With the Search Box and window controls on the tab strip, we can also do a "short toolbar" layout as mentioned above.  In this layout, the toolbar is only as long as the left sub-panel.  The side panel bar (containing the Watch, Stack, and Breakpoints panels) now tops out just below the tab strip, reclaiming that line of vertical real estate that we'd lost in the first two layouts.  Of course the short toolbar reduces area available to the object path by quite a bit.


I think putting the tabs on top and above the toolbar makes for a much nicer UI.  Although I think my earlier tabs-on-the-bottom UI offered some advantage by completely separating the toolbar and the tab strip, I think the tabs-on-top design offers some clear advantages.

  • The tabs are the major organizational principle in the Firebug UI and putting them on top makes them stand out as the most prominent UI element. 
  • The toolbar appears like it belongs to the current tab page, almost like you're tabbing between different toolbars as well as different panels.  This seems logical since the toolbar changes with the panel anyway (The ever present Firebug-icon-menu and Inspect button do muddy the water a bit, though).
  • Selecting a tab and then selecting something on the toolbar (e.g. selecting the Script tab and then selecting a JavaScript file from the drop down) is still convenient.  It feels a little more natural to select something on the tab strip and then move down one line to carry out the next step.  In the current UI with the toolbar on top, the flow is up rather than down.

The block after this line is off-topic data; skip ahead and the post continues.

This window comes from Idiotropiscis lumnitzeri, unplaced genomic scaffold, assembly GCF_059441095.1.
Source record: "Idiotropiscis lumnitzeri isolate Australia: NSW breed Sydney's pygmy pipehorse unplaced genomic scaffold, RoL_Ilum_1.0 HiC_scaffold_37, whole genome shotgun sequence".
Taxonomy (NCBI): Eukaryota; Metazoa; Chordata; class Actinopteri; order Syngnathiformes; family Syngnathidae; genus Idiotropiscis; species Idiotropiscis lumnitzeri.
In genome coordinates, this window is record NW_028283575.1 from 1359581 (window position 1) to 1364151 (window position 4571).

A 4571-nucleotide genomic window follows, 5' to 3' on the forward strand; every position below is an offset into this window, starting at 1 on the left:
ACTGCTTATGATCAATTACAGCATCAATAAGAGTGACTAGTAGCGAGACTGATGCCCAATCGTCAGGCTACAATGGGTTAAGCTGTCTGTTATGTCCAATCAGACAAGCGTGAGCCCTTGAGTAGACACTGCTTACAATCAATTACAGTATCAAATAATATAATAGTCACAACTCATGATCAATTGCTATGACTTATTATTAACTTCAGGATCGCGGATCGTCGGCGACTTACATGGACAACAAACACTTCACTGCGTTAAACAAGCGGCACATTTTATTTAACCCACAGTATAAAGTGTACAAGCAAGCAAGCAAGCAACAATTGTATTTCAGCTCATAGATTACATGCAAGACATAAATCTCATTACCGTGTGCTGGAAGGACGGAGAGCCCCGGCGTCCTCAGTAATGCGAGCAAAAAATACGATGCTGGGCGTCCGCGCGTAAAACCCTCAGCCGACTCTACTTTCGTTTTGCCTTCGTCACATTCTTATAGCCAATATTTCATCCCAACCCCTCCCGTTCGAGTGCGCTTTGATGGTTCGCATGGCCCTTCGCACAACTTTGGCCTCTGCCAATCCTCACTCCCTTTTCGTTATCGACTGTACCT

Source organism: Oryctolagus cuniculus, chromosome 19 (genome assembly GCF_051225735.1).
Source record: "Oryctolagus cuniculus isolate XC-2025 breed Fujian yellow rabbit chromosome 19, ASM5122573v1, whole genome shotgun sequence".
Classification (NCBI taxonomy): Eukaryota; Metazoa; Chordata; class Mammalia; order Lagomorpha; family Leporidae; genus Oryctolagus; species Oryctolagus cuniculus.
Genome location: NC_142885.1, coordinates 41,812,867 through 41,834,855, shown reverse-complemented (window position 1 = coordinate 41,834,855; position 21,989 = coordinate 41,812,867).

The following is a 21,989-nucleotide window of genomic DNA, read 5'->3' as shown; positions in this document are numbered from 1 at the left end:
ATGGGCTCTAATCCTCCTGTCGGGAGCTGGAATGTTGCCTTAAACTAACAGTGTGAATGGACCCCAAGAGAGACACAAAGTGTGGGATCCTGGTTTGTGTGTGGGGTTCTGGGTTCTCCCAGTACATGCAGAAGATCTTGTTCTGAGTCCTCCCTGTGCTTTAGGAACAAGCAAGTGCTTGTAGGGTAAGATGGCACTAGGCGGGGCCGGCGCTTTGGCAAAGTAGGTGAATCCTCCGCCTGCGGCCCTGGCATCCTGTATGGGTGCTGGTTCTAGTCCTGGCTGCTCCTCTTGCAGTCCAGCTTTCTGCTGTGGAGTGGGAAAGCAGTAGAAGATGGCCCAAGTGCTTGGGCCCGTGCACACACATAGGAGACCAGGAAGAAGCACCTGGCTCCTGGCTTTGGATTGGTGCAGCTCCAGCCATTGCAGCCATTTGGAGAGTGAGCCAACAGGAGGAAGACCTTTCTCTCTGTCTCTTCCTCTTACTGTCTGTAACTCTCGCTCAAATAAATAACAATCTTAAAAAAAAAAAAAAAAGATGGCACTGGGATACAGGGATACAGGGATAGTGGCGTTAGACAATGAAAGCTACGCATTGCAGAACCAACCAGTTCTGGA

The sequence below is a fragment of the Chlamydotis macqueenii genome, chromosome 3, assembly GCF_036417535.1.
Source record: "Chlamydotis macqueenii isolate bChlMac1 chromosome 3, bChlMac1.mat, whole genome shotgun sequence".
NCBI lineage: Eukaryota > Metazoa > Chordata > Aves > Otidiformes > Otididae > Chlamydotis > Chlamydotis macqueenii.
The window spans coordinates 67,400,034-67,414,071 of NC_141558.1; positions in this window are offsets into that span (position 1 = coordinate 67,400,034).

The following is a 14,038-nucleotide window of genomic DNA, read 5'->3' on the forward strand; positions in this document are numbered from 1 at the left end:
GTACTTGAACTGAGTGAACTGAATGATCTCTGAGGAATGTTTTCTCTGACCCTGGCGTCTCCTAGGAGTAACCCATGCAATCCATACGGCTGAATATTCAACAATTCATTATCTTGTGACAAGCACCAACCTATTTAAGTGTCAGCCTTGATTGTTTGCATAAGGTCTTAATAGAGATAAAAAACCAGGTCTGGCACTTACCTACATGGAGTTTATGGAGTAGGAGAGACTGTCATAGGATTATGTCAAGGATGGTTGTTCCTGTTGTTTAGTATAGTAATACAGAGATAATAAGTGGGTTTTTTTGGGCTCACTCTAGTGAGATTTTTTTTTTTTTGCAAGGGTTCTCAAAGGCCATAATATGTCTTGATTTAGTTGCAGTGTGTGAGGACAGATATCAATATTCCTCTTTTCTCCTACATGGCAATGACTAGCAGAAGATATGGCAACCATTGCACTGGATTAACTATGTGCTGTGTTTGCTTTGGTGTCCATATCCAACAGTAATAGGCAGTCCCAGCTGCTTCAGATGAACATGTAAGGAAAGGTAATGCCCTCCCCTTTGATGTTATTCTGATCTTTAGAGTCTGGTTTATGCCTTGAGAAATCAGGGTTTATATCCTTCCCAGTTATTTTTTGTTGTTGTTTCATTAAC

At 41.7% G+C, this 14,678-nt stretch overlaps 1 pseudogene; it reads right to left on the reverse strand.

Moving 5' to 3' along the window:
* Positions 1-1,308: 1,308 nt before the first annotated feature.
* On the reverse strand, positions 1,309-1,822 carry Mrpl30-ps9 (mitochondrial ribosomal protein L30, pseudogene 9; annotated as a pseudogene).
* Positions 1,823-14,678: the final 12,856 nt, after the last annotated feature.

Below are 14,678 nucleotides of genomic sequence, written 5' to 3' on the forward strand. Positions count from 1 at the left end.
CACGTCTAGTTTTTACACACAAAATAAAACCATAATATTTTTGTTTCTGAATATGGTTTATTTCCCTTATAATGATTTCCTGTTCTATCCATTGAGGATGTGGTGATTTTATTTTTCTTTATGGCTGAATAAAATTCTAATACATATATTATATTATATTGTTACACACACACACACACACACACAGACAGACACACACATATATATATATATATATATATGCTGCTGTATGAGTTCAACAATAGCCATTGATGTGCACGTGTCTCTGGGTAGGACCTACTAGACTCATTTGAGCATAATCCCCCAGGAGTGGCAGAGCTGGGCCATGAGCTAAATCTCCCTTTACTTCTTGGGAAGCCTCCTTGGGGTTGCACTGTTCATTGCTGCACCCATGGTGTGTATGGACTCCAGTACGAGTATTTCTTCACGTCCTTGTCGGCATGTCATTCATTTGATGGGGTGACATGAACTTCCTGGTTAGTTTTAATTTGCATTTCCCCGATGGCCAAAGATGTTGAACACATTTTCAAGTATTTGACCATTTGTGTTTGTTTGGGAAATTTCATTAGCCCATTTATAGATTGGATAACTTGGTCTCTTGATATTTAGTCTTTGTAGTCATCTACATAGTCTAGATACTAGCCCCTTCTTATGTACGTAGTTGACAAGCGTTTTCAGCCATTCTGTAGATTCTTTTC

I haven't tested it in a prototype yet, but after looking at the mockups, I think moving the search box and window controls to the right end of the tab strip is a good idea.  I'm less certain about whether the long toolbar or the short toolbar is the best approach, although I feel like the short toolbar wins on simple aesthetics.

Try it out
A link to the Firebug "tabs-on-top" prototype extension is at the bottom of this post.  The standard disclaimer applies.  It's prototype code built on 1.3 pre-release code, so although it's OK to play around with, you probably don't want to leave it installed.

A Firebug User Interface Proposal

One of my biggest complaints about Firebug is the way its tabbed UI works.  Firebug organizes its features into six major functional units: Console, HTML, CSS, Script, DOM, and Net.  Each unit gets a "panel" and these panels are organized in a tabbed display called a "panel bar".  There's also a smaller panel bar that sometimes appears to the right of the main panel bar depending on which primary panel is selected.  The main Firebug toolbar appears just above the panel bars.  Below is a screenshot from Firebug and an annotated version of the same screenshot.

A screenshot from Firebug 1.2.1.  The Script panel is currently selected.

The same screenshot as above with the major UI components labeled.

One of the things I don't like about the current UI is just how busy it looks.  The toolbar is already pretty complex, and it's stacked right on top of the tabs for the two panel bars.  That's not the biggest problem however.  Take a look at this next screenshot.

A screenshot from Firebug 1.2.1.  The HTML panel is currently selected.

In this screenshot, the HTML panel has been selected.  Look carefully at the toolbar, and compare it with the first screenshot above where the Script panel was selected.  The Inspect button and the find textbox are the same, but everything in between has changed.  Now look at the side panel bar.  That's right, it's completely different.  Changing panels in the main panel bar essentially causes the whole Firebug UI to change, not just the main panel.